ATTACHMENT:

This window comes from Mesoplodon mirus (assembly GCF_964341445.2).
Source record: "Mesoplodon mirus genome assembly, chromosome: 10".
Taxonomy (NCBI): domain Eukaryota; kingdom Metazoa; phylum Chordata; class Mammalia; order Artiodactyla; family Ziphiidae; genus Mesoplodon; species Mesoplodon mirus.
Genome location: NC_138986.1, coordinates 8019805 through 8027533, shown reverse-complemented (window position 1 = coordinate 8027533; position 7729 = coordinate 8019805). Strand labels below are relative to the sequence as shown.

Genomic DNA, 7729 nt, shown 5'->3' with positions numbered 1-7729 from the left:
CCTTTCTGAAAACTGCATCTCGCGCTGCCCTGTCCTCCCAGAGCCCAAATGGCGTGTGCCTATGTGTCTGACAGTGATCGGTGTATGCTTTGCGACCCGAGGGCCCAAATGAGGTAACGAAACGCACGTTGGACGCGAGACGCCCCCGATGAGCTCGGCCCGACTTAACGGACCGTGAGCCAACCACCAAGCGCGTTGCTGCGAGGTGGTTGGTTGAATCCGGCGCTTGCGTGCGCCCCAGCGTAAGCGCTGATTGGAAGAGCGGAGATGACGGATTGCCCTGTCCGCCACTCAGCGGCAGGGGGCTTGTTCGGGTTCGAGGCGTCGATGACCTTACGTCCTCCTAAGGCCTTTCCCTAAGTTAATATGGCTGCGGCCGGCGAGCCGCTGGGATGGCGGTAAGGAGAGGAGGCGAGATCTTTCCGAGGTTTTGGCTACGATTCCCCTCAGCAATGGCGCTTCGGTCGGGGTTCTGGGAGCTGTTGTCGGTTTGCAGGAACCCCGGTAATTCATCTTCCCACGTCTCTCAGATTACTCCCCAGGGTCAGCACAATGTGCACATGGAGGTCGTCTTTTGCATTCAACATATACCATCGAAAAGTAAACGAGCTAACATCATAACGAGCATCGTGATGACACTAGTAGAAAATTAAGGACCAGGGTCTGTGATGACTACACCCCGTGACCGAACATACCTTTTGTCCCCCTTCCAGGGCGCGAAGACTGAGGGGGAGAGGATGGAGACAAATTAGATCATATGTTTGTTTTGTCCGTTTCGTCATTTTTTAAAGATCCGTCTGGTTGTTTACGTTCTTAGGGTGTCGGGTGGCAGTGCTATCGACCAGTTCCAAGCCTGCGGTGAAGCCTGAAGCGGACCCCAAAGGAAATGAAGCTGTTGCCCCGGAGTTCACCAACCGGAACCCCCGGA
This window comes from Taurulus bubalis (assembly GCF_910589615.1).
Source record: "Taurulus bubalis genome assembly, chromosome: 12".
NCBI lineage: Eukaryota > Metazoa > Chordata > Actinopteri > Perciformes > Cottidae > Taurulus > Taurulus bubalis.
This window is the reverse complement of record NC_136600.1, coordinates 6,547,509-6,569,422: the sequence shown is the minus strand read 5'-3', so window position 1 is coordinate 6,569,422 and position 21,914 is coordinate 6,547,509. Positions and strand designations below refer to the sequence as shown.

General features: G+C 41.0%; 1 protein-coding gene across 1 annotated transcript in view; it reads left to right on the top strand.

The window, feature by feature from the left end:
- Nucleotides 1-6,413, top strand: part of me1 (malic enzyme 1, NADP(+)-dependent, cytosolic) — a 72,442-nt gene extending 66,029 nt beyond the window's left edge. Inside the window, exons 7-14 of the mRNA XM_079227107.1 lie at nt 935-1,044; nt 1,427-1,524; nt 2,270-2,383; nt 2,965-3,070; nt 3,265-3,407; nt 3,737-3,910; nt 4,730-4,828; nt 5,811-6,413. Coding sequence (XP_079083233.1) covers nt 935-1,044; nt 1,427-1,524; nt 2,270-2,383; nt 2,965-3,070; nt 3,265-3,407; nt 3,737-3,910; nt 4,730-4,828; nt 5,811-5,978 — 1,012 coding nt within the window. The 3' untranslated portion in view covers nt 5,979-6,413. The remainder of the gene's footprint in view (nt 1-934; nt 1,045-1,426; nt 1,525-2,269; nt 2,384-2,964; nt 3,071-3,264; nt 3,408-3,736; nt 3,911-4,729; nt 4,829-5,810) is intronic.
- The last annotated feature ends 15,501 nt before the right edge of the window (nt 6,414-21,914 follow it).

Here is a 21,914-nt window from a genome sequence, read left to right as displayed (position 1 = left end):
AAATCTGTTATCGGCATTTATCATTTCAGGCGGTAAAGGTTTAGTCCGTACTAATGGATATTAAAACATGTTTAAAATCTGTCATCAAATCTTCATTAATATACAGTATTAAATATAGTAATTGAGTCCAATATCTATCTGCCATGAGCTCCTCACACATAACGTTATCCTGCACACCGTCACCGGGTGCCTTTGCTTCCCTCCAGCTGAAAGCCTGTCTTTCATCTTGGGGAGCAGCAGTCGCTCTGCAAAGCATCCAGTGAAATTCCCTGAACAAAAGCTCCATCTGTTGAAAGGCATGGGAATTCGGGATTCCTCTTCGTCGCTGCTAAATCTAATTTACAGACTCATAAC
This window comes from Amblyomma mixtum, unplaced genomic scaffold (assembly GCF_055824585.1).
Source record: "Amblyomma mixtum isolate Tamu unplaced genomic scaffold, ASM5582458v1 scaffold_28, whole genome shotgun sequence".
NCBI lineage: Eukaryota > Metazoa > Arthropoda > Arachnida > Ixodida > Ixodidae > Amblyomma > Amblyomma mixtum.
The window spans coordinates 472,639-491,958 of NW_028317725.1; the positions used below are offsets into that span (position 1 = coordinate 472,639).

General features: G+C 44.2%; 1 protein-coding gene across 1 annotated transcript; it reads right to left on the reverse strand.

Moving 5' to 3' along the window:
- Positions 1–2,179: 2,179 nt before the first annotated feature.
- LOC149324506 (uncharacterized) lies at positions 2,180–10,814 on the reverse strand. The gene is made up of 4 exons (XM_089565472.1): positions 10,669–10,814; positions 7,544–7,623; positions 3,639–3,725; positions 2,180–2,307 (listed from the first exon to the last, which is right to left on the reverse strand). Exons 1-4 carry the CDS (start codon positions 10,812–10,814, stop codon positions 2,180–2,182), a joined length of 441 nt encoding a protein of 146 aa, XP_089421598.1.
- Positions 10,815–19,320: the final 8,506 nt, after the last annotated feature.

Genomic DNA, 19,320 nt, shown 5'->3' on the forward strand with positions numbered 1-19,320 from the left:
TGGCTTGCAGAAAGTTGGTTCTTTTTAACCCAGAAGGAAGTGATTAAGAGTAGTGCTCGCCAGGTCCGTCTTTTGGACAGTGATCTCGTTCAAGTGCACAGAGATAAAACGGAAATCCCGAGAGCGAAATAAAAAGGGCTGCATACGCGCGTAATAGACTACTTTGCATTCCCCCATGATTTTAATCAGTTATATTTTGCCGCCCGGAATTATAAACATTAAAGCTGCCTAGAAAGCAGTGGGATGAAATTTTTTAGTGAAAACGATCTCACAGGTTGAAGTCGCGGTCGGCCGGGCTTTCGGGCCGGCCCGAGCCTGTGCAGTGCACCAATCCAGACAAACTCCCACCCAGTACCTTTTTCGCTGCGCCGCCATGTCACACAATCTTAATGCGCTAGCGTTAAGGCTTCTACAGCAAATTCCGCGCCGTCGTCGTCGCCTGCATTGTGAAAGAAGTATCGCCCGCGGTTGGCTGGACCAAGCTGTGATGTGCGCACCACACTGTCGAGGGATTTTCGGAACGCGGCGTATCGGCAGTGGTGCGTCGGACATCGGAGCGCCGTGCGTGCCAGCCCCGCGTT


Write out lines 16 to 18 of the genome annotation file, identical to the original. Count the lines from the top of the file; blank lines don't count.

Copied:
AAATCTGTTATCGGCATTTATCATTTCAGGCGGTAAAGGTTTAGTCCGTACTAATGGATATTAAAACATGTTTAAAATCTGTCATCAAATCTTCATTAATATACAGTATTAAATATAGTAATTGAGTCCAATATCTATCTGCCATGAGCTCCTCACACATAACGTTATCCTGCACACCGTCACCGGGTGCCTTTGCTTCCCTCCAGCTGAAAGCCTGTCTTTCATCTTGGGGAGCAGCAGTCGCTCTGCAAAGCATCCAGTGAAATTCCCTGAACAAAAGCTCCATCTGTTGAAAGGCATGGGAATTCGGGATTCCTCTTCGTCGCTGCTAAATCTAATTTACAGACTCATAAC
This window comes from Amblyomma mixtum, unplaced genomic scaffold (assembly GCF_055824585.1).
Source record: "Amblyomma mixtum isolate Tamu unplaced genomic scaffold, ASM5582458v1 scaffold_28, whole genome shotgun sequence".